It would be nice if the fights were over getting less regulation for the labor market, instead of defending the statist status quo.

  • Inanity, thy name is Thune. What is it with South Dakota anyway. First Noem, now… The Inanity of Politicians Talking Trade, the poster boy being the state's senior senator:

    An example of just how bonkers – and bipartisanly so – are many allegedly serious discussions by political types of trade is found in this short report on a recent hearing on Capitol Hill. In this hearing, Sen. John Thune (R-SD) complained about America’s trade deficit in agricultural goods. And U.S. Trade Representative Katherine Tai (also at this hearing) apparently treated this complaint as if it is economically meaningful.

    But of course an “ag trade deficit” is no more economically meaningful than is a “yellow-things trade deficit” or a “things-bigger-than-a-breadbasket trade surplus.” There is absolutely no reason to expect that a country will export – during any year or over time – the same amount of agricultural products that it imports. Indeed, because of the principle of comparative advantage, each country will import things that it doesn’t produce at home and export different things. In short, countries are supposed to have so-called ‘trade deficits’ in some things and so-called ‘trade surpluses’ in other things.

    That's from Don Boudreaux at Cafe Hayek, who's not averse to calling "bonkers".

  • Trying to pull some facts back out of the memory hole. Scott Johnson joins in the Power Line pushback on efforts to rehabilitate a lousy, disgraced "journalist": Rather full of it. Scott viewed the recent Netflix documentary (a sycophantic, soft-focus tongue bath). I did want to point this out:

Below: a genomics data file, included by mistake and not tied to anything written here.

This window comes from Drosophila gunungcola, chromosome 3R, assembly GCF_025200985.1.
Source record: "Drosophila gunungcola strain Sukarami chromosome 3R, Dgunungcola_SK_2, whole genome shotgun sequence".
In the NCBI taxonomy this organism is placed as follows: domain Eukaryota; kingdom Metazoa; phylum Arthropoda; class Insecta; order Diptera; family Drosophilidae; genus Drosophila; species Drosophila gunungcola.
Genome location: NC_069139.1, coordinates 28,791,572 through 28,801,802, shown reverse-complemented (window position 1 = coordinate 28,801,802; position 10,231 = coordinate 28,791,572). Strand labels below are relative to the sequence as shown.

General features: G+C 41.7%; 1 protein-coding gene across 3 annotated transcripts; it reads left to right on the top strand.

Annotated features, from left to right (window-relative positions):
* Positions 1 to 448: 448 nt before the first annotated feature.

Former CBS News producer Wayne Nelson weighs in: “Was it planned [i.e, planned to disgrace CBS News] — we’ll never know.” According to Douglas Brinkley, those wily Republicans have become adept at coming up “with schemes.” In the world of Rather, we are to kneel down and give thanks for the innocence of Democrats, left-wing historians, and reporters such as Rather.

    It's a conspiracy, I tellz ya! I'm sure Brinkley and Nelson could get Hillary Clinton to chime in on that.

  • Asking and answering the important questions. Via Marginal Revolution: Who wrote the music for In My Life? Three Bayesian analyses. It is from Andrew Gelman is a professor of statistics and political science at Columbia University. (Unarrested, as far as I know.):

    A Beatles fan pointed me to this news item from a few years ago, “A Songwriting Mystery Solved: Math Proves John Lennon Wrote ‘In My Life.'” This surprised me, because in his memoir, Many Years from Now, Paul McCartney very clearly stated that he, Paul, wrote it.

    Also, the news report is from NPR. Who you gonna trust, NPR or Paul McCartney? The question pretty much answers itself.

    And the bottom line is:

    Moral of the story: Don’t trust NPR.

    Comments are pretty good too.